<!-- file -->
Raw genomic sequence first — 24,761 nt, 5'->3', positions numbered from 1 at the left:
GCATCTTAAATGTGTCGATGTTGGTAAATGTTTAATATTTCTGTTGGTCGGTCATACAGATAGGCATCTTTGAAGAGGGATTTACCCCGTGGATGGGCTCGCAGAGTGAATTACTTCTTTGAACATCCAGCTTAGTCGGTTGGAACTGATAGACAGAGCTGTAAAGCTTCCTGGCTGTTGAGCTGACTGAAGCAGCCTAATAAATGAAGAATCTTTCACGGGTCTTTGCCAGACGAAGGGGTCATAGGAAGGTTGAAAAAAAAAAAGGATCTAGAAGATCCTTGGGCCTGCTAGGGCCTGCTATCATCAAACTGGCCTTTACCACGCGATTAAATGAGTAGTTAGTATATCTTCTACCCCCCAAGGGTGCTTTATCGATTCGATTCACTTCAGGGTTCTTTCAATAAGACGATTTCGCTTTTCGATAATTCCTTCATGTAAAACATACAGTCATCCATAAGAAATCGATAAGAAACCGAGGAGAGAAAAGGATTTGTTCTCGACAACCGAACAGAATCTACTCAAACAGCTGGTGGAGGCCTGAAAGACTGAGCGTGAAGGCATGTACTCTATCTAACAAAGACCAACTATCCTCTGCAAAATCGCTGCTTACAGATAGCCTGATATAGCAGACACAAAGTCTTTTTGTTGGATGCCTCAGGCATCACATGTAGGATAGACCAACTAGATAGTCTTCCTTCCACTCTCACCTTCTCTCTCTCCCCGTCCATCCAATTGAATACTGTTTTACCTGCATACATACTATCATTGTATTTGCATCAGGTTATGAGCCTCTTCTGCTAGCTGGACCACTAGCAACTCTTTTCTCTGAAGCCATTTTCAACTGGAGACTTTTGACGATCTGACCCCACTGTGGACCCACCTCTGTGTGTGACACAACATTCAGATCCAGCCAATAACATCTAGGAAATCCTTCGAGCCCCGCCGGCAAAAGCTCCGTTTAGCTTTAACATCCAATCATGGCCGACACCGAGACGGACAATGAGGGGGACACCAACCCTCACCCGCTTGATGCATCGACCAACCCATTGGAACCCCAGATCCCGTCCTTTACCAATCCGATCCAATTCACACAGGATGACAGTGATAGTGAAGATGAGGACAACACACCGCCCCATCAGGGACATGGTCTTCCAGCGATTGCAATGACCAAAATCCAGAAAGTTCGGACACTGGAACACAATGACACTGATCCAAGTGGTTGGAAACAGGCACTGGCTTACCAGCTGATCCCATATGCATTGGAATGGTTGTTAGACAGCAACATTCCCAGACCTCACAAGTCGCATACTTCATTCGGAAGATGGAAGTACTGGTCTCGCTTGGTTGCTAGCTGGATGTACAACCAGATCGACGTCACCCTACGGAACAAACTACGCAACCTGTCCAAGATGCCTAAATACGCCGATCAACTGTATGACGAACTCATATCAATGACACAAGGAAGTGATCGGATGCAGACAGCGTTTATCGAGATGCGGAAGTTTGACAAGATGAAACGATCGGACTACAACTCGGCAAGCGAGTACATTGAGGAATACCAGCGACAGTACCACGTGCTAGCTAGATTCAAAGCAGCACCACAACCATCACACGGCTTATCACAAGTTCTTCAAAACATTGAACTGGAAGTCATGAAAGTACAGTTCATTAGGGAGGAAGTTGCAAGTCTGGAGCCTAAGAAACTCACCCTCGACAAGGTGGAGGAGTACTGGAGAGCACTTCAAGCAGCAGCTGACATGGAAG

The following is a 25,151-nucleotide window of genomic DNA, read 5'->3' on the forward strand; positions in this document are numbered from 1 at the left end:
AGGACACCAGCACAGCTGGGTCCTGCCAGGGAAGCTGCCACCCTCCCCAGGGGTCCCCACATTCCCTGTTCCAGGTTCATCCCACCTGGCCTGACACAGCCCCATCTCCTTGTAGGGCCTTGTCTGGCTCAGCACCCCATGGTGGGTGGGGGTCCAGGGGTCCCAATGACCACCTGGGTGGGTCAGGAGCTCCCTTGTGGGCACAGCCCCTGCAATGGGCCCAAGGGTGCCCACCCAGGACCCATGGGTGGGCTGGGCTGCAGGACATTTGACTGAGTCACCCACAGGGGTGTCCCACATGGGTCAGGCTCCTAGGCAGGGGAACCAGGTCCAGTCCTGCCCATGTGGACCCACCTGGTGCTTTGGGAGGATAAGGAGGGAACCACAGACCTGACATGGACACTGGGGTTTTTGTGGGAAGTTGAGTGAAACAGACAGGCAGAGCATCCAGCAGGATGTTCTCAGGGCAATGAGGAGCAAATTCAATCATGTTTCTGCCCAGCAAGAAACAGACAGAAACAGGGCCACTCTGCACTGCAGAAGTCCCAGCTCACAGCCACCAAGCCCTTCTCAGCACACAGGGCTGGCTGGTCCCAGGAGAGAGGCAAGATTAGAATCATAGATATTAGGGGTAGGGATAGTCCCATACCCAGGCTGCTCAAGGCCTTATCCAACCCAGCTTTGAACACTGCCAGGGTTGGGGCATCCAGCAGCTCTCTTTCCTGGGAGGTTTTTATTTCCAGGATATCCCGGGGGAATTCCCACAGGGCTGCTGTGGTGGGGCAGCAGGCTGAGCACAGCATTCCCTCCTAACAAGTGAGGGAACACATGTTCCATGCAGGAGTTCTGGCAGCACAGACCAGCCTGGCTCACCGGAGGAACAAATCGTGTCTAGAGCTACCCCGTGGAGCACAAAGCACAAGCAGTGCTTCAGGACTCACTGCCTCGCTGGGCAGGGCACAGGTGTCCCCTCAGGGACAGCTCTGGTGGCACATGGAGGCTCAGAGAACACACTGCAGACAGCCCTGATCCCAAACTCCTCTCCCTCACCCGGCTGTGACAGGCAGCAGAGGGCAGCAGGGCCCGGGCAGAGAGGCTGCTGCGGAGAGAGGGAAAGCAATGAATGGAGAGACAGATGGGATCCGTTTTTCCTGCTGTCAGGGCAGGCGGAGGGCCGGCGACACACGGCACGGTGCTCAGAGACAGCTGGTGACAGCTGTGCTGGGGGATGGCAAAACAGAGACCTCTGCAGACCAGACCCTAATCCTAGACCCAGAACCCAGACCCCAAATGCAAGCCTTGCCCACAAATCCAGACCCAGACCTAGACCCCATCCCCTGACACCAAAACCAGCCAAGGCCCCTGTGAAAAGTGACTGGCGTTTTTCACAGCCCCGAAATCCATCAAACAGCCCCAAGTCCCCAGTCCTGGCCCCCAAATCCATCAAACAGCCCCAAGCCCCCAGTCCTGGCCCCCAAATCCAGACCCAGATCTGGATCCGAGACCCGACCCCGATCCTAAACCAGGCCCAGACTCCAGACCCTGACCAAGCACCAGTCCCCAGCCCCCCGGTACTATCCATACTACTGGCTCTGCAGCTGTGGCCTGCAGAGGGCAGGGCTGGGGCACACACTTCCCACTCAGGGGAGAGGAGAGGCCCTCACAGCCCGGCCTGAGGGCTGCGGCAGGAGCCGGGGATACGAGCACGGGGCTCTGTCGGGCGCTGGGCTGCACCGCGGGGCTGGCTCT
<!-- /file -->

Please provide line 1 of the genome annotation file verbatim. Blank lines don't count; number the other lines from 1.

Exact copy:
Raw genomic sequence first — 24,761 nt, 5'->3', positions numbered from 1 at the left: